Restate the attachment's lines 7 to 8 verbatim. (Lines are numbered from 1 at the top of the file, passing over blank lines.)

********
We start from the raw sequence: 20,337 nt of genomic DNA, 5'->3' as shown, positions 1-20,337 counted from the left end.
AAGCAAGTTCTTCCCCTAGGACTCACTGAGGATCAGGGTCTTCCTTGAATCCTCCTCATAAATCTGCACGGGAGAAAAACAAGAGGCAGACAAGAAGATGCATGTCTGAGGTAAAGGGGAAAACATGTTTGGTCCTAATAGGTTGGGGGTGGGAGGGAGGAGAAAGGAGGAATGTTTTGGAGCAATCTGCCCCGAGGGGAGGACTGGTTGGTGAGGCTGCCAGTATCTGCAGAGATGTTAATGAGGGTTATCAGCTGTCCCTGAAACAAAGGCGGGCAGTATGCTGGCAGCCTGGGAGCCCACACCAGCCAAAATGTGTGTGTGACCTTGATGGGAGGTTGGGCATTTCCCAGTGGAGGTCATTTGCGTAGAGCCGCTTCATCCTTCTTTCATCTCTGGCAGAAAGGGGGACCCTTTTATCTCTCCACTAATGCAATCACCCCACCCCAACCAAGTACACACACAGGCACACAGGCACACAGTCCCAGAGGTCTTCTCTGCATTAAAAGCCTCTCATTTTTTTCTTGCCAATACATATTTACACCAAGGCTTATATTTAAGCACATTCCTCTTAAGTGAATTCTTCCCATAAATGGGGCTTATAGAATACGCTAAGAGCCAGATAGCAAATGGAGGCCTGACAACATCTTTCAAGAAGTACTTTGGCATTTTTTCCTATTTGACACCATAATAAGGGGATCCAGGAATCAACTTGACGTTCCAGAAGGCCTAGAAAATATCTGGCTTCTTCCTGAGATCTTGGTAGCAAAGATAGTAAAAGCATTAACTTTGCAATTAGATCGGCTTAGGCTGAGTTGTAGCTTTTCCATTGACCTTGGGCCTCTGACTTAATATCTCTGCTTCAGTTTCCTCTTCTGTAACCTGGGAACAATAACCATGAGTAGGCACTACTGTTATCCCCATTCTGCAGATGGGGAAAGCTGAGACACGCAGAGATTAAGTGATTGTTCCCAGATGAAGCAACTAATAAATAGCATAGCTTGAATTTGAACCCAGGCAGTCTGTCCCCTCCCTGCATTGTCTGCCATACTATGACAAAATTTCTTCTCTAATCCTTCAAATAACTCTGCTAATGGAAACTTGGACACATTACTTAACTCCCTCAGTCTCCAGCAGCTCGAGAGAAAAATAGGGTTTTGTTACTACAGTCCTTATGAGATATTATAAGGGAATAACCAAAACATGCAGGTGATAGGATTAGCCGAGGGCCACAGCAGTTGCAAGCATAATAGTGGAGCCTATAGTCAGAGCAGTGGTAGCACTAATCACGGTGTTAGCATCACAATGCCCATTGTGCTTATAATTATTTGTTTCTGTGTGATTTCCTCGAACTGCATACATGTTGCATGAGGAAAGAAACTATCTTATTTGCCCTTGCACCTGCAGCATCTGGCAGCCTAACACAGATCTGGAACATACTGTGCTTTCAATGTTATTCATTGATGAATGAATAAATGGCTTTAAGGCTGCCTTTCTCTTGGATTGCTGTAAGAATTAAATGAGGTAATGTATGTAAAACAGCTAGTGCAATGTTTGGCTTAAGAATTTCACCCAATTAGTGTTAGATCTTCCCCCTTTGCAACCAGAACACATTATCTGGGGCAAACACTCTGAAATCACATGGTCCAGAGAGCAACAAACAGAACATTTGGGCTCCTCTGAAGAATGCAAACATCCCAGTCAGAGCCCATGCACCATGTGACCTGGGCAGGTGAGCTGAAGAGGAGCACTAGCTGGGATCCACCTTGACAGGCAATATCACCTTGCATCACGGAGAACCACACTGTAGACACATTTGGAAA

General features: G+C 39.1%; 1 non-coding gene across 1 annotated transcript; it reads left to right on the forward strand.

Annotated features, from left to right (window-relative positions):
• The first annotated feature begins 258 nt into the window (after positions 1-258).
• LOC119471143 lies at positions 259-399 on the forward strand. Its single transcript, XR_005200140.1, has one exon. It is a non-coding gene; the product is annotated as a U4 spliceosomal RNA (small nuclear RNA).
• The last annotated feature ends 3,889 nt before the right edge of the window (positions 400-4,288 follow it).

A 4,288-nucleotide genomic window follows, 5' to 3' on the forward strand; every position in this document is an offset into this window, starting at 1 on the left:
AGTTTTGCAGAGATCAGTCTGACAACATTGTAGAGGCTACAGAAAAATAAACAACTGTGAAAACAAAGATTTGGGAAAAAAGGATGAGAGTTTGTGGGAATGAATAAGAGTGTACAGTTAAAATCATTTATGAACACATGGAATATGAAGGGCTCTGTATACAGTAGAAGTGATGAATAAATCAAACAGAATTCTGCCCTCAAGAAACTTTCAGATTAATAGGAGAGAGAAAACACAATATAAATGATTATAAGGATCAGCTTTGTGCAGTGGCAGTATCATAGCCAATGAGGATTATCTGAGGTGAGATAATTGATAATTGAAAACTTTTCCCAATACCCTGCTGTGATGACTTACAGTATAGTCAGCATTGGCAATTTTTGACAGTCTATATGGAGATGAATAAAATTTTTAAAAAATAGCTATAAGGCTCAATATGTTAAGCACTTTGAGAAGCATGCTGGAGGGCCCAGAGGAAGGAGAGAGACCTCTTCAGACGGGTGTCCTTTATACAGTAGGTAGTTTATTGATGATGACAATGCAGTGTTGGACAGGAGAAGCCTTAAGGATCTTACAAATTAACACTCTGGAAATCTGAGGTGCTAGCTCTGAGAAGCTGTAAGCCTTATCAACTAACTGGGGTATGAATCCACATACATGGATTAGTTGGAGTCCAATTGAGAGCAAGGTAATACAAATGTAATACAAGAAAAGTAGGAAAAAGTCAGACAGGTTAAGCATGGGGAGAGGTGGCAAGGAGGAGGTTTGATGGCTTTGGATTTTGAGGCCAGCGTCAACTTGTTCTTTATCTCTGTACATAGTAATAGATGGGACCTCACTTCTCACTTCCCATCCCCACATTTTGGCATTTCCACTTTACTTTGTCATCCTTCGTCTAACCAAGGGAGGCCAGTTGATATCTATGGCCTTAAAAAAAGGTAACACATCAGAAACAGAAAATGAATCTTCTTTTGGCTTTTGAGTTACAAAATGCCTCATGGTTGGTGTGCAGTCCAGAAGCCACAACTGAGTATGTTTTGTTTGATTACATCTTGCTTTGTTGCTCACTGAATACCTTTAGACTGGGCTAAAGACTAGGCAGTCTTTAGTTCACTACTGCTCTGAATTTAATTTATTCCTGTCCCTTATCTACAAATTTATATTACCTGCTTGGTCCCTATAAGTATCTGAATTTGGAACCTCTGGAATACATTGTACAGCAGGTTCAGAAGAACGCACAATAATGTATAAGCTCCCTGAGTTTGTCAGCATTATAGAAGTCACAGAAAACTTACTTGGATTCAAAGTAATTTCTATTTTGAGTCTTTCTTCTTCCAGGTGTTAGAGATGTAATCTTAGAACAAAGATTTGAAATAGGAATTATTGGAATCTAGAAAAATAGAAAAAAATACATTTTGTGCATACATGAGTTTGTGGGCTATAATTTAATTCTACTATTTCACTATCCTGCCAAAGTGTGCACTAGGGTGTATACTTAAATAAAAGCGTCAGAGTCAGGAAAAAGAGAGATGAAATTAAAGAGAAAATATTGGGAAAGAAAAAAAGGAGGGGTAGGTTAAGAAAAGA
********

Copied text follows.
• The last annotated feature ends 3,889 nt before the right edge of the window (positions 400-4,288 follow it).

A 4,288-nucleotide genomic window follows, 5' to 3' on the forward strand; every position in this document is an offset into this window, starting at 1 on the left: